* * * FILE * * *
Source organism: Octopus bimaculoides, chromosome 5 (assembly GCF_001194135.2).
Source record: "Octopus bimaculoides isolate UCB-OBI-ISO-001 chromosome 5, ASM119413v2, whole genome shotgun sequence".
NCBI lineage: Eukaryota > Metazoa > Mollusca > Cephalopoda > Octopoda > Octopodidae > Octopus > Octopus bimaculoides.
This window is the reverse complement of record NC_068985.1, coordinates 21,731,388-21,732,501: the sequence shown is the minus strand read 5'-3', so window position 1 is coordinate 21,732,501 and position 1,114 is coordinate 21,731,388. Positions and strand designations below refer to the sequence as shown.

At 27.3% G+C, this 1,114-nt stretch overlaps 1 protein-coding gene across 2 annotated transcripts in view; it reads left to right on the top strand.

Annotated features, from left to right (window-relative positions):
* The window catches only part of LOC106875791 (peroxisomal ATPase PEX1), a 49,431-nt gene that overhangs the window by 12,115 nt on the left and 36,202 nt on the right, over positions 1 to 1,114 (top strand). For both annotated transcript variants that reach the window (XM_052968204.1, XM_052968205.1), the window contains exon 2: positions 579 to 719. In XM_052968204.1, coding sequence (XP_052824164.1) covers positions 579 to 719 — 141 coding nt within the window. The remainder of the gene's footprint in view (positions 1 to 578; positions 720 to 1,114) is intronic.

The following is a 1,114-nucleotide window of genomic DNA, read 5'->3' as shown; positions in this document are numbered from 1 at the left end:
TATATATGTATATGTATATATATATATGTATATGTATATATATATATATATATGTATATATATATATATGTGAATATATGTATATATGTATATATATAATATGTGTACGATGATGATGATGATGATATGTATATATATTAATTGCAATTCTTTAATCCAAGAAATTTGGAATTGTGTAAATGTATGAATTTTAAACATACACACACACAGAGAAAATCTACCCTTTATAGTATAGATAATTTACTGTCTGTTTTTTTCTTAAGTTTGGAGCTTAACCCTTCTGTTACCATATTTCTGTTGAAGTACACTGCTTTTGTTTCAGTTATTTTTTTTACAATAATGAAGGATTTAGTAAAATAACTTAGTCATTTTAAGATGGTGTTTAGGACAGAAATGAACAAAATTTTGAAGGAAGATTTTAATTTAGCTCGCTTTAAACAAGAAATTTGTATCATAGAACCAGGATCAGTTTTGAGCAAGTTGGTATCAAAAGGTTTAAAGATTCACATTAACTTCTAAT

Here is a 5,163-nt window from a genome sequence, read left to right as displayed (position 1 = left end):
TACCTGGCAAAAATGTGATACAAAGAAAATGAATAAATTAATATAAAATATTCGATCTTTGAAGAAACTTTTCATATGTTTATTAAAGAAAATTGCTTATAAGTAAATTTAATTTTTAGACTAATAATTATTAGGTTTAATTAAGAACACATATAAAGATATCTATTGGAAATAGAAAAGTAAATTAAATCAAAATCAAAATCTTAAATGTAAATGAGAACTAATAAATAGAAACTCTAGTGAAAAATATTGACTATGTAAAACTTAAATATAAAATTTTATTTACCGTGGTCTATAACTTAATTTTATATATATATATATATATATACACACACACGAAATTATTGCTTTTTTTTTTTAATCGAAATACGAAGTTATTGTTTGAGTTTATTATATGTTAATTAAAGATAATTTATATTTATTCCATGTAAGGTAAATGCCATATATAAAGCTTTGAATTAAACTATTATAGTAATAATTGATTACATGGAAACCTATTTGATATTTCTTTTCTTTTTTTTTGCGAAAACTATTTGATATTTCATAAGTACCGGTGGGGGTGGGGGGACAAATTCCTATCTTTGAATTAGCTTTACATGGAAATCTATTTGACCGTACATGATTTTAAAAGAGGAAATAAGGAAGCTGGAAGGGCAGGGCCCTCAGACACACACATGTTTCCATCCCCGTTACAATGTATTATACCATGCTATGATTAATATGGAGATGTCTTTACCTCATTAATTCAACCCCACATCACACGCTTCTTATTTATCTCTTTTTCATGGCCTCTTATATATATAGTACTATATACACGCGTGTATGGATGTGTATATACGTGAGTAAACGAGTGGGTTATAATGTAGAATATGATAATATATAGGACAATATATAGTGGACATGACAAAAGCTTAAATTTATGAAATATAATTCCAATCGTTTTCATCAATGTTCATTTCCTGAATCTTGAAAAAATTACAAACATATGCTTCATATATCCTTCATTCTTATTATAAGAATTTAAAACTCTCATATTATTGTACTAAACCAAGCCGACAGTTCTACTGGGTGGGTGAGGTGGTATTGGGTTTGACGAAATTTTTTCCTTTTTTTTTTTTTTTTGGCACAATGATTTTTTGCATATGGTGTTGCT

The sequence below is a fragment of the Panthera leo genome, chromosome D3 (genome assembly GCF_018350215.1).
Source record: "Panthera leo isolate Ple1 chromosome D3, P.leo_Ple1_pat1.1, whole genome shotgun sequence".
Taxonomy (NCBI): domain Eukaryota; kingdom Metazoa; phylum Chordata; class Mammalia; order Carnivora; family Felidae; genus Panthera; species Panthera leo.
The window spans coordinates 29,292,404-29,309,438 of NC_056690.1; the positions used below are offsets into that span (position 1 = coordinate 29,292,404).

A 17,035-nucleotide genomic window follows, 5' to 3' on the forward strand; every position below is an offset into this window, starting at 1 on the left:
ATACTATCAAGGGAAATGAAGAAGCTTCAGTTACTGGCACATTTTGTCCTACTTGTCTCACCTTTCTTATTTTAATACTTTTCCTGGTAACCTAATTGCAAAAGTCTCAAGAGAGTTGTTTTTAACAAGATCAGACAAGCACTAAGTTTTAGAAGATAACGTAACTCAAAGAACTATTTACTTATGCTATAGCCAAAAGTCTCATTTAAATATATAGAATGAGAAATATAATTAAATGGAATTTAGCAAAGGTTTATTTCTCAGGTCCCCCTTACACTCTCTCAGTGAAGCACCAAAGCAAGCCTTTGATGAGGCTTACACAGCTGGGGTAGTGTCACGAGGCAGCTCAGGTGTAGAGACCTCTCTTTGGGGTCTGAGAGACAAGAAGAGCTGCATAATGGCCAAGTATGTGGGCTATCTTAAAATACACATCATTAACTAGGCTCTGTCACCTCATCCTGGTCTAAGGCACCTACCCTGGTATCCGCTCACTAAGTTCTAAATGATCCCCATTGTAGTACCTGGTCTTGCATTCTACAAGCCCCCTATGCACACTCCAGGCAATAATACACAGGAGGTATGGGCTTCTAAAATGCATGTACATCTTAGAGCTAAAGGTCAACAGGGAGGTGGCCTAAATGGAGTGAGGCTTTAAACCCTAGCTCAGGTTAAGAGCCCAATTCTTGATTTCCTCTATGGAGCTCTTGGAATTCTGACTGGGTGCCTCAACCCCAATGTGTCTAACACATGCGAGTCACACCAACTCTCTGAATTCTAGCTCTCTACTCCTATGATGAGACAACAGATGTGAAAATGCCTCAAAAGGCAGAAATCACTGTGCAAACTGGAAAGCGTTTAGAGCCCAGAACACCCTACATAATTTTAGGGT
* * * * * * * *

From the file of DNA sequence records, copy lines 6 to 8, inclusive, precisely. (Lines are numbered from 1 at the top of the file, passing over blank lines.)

Annotated features, from left to right (window-relative positions):
* The window catches only part of LOC106875791 (peroxisomal ATPase PEX1), a 49,431-nt gene that overhangs the window by 12,115 nt on the left and 36,202 nt on the right, over positions 1 to 1,114 (top strand). For both annotated transcript variants that reach the window (XM_052968204.1, XM_052968205.1), the window contains exon 2: positions 579 to 719. In XM_052968204.1, coding sequence (XP_052824164.1) covers positions 579 to 719 — 141 coding nt within the window. The remainder of the gene's footprint in view (positions 1 to 578; positions 720 to 1,114) is intronic.

The following is a 1,114-nucleotide window of genomic DNA, read 5'->3' as shown; positions in this document are numbered from 1 at the left end: